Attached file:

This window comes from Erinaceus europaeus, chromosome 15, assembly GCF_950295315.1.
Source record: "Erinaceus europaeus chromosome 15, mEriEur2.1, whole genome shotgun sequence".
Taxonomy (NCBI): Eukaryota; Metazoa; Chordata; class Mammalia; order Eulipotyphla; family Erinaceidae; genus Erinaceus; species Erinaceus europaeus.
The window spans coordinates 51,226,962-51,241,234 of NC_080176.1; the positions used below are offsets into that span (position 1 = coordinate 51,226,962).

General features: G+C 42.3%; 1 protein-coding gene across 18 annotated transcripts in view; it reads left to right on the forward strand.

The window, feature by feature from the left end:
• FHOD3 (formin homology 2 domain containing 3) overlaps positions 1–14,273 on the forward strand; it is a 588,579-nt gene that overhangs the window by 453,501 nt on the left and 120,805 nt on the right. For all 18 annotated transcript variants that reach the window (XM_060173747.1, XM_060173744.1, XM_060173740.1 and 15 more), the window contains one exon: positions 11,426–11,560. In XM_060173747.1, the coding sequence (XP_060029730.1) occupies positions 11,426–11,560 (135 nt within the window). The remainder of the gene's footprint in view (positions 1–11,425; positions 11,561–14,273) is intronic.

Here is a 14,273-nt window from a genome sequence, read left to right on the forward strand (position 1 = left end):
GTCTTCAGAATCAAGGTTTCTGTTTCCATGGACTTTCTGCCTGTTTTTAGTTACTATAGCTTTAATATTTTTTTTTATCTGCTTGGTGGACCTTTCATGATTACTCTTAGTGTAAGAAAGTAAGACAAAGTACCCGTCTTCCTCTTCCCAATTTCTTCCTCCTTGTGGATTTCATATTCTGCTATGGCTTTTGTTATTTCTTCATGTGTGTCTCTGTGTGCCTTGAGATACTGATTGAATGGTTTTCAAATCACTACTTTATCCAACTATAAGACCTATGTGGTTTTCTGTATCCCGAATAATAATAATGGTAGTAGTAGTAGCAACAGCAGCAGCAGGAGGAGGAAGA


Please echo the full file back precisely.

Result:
This window comes from Erinaceus europaeus, chromosome 15, assembly GCF_950295315.1.
Source record: "Erinaceus europaeus chromosome 15, mEriEur2.1, whole genome shotgun sequence".
Taxonomy (NCBI): Eukaryota; Metazoa; Chordata; class Mammalia; order Eulipotyphla; family Erinaceidae; genus Erinaceus; species Erinaceus europaeus.
The window spans coordinates 51,226,962-51,241,234 of NC_080176.1; the positions used below are offsets into that span (position 1 = coordinate 51,226,962).

General features: G+C 42.3%; 1 protein-coding gene across 18 annotated transcripts in view; it reads left to right on the forward strand.

The window, feature by feature from the left end:
• FHOD3 (formin homology 2 domain containing 3) overlaps positions 1–14,273 on the forward strand; it is a 588,579-nt gene that overhangs the window by 453,501 nt on the left and 120,805 nt on the right. For all 18 annotated transcript variants that reach the window (XM_060173747.1, XM_060173744.1, XM_060173740.1 and 15 more), the window contains one exon: positions 11,426–11,560. In XM_060173747.1, the coding sequence (XP_060029730.1) occupies positions 11,426–11,560 (135 nt within the window). The remainder of the gene's footprint in view (positions 1–11,425; positions 11,561–14,273) is intronic.

Here is a 14,273-nt window from a genome sequence, read left to right on the forward strand (position 1 = left end):
GTCTTCAGAATCAAGGTTTCTGTTTCCATGGACTTTCTGCCTGTTTTTAGTTACTATAGCTTTAATATTTTTTTTTATCTGCTTGGTGGACCTTTCATGATTACTCTTAGTGTAAGAAAGTAAGACAAAGTACCCGTCTTCCTCTTCCCAATTTCTTCCTCCTTGTGGATTTCATATTCTGCTATGGCTTTTGTTATTTCTTCATGTGTGTCTCTGTGTGCCTTGAGATACTGATTGAATGGTTTTCAAATCACTACTTTATCCAACTATAAGACCTATGTGGTTTTCTGTATCCCGAATAATAATAATGGTAGTAGTAGTAGCAACAGCAGCAGCAGGAGGAGGAAGA